AG Ferguson defeats third attempt to block Washington’s ban on the sale of assault weapons

Second Amendment


OLYMPIA — A Thurston County Superior Court judge agreed with Attorney General Bob Ferguson and rejected another attempt to block Washington’s new law banning the sale of assault weapons. 

This is the third time in less than three months a judge has ruled that the ban should remain in place while legal challenges continue.

On Friday, Judge Allyson Zipp rejected a request in Guardian Arms v. Inslee for a preliminary injunction blocking the implementation of House Bill 1240

Judge Zipp rejected a similar motion for a temporary restraining order that would have blocked the law in the same case on June 23.

On June 6, U.S. District Court Judge Robert Bryan also rejected a request to block the law in a separate case, Hartford, et al. v. Ferguson, et al.

Ferguson and Gov. Jay Inslee jointly requested HB 1240 during the 2023 legislative session.

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Ferguson first proposed a ban on the sale of assault weapons in 2017 in the wake of the 2016 mass shooting at a Mukilteo house party. The shooter used a military-style assault rifle and a high-capacity magazine. The 2023 legislative session was the second time Inslee joined Ferguson to call for a ban on the sale of assault weapons.

The new law went into effect immediately after Inslee signed it on April 25. Legal challenges began the same day.

“My legal team remains undefeated against the gun lobby in court,” Ferguson said. “This common-sense gun reform will save lives by restricting access to the preferred weapon of mass shooters.”

Judge Zipp delivered an oral ruling denying the preliminary injunction today. A written order will be filed at a later date.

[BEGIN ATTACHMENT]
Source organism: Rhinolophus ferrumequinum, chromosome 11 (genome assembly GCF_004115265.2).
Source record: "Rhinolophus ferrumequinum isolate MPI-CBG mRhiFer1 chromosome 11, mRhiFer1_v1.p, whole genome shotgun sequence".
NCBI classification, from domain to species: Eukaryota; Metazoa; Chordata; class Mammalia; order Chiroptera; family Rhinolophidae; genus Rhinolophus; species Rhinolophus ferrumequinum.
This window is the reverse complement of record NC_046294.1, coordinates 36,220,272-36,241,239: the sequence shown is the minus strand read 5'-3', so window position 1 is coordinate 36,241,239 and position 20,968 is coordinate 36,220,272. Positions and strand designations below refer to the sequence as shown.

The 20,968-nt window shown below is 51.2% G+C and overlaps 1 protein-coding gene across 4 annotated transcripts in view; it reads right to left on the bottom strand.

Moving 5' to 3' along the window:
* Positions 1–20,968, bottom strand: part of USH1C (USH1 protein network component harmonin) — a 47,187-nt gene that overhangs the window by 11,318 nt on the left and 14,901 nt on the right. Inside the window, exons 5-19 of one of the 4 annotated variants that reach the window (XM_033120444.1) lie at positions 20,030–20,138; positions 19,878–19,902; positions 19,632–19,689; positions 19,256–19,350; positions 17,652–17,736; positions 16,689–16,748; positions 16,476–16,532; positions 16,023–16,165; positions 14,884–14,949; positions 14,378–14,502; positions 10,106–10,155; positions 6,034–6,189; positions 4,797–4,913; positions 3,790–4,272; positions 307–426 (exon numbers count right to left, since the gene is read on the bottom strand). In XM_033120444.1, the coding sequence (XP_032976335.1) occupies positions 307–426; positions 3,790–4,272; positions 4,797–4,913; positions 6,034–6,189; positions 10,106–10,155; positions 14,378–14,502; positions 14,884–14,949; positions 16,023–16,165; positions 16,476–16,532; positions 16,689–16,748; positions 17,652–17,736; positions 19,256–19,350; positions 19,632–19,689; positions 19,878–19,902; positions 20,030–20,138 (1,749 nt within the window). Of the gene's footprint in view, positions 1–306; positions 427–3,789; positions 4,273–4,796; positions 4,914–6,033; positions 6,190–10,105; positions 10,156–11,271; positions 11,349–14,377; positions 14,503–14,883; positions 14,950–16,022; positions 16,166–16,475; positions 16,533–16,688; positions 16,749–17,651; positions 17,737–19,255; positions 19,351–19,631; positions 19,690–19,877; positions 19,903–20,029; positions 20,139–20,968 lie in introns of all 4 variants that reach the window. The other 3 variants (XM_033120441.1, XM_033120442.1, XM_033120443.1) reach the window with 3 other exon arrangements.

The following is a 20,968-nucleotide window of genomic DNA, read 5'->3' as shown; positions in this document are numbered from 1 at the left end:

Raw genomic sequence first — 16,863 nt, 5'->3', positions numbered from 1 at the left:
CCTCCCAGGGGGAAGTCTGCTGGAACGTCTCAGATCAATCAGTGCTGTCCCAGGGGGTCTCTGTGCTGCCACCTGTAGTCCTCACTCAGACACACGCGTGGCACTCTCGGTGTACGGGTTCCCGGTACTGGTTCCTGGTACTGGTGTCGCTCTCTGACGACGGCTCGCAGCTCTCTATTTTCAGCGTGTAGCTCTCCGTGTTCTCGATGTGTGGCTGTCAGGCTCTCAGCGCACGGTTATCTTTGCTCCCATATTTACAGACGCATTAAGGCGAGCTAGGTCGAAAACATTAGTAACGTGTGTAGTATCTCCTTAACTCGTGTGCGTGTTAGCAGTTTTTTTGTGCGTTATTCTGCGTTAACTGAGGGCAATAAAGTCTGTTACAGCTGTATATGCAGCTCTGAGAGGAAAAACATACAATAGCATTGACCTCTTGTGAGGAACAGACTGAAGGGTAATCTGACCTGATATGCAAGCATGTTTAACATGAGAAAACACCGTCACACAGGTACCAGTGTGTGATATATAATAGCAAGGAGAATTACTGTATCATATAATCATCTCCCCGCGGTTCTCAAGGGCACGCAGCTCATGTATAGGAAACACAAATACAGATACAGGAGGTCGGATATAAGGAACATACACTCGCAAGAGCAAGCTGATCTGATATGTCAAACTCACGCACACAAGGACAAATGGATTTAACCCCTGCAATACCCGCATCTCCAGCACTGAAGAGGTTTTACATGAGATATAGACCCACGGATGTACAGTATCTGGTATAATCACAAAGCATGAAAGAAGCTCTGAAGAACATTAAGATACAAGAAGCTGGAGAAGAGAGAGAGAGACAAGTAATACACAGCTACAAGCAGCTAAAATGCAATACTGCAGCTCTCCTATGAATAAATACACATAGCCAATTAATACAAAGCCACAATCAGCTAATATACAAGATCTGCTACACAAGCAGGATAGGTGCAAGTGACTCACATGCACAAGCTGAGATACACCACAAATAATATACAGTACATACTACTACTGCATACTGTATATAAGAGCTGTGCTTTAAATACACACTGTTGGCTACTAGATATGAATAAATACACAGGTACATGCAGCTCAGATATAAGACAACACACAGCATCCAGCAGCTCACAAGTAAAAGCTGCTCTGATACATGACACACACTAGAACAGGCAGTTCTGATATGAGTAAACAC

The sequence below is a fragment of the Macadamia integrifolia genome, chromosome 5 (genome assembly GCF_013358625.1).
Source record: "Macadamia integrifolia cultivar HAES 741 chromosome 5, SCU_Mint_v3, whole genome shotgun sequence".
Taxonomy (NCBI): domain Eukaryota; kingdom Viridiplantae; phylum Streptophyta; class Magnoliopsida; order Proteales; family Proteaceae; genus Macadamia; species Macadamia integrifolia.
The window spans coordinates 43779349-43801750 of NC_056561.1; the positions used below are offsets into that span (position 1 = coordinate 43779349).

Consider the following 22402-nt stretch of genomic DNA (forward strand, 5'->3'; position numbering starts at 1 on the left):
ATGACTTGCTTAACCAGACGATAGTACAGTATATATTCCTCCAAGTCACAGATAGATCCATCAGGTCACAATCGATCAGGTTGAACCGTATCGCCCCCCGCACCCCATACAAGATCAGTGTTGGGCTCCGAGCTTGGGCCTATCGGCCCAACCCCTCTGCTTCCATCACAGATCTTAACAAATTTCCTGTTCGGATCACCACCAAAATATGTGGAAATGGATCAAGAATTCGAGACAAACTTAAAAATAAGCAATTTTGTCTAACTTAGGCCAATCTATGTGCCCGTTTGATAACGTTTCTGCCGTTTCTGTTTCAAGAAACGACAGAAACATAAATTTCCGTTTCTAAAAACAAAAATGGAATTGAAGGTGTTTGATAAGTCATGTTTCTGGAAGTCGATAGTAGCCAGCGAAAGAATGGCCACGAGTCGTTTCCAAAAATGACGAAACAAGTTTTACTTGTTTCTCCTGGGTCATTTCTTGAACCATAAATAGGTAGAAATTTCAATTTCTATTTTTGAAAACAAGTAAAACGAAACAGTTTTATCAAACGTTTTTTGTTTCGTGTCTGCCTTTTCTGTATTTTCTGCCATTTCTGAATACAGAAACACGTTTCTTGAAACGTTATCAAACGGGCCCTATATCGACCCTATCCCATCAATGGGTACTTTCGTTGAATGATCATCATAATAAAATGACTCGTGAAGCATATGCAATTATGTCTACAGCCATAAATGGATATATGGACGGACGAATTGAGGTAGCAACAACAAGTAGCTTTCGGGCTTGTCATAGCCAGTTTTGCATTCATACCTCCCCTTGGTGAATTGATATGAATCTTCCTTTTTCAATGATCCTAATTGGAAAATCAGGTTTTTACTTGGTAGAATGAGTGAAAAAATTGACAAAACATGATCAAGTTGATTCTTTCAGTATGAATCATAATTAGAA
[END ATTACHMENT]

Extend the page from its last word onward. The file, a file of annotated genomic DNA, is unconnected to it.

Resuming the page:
The new law prohibits the sale, manufacture, and import of assault weapons in Washington state while allowing reasonable exemptions for manufacture and sale to law enforcement and the military. The law does not prohibit the possession of assault weapons.

Washington is the 10th state to adopt legislation restricting assault weapons. Multiple federal courts have upheld these public safety laws as constitutional.

Guardian Arms was originally filed in Grant County, but Ferguson successfully had the case transferred to Thurston County. In addition to Guardian Arms and Hartford, there is one other challenge to HB 1240 pending in federal court in the Eastern District of Washington, Banta v. Ferguson.

The Attorney General’s Office is undefeated in defending state law from attacks by the gun lobby:

  • Northwest School of Safety v. Ferguson: Plaintiffs including the Second Amendment Foundation challenge to Initiative 594, which required background checks on all gun sales.
  • Mitchell v. Atkins: Plaintiffs including the National Rifle Association and the Second Amendment Foundation challenge to Initiative 1639, which restricted the sale of assault weapons to individuals over the age of 21, and imposed background check requirements.
  • Slone v. Washington: Plaintiffs including Gun Owners of America challenge to I-1639.
  • Silent Majority Foundation, et al. v. Jay Inslee, et al.: Plaintiffs including the Silent Majority Foundation challenge to House Bill 1705, banning ghost guns.
  • Hartford, et al. v. Ferguson, et al.: Plaintiffs including the Second Amendment Foundation and the Firearms Policy Coalition challenge to House Bill 1240, which bans the sale of assault weapons in Washington.
  • Guardian Arms v. Inslee: Plaintiffs including the Silent Majority Foundation challenge to House Bill 1240, which bans the sale of assault weapons in Washington.

The Attorney General’s Office has also successfully brought cases to enforce firearms safety laws:

  • State of Washington, et al., v. U.S. Department of State, et al.: Defendants including Defense Distributed and the Second Amendment Foundation, sought to distribute 3D-printable gun files.
  • State of Washington v. Federal Way Discount Guns: Defendants represented initially by the Silent Majority Foundation sold high-capacity magazines in violation of Washington law.



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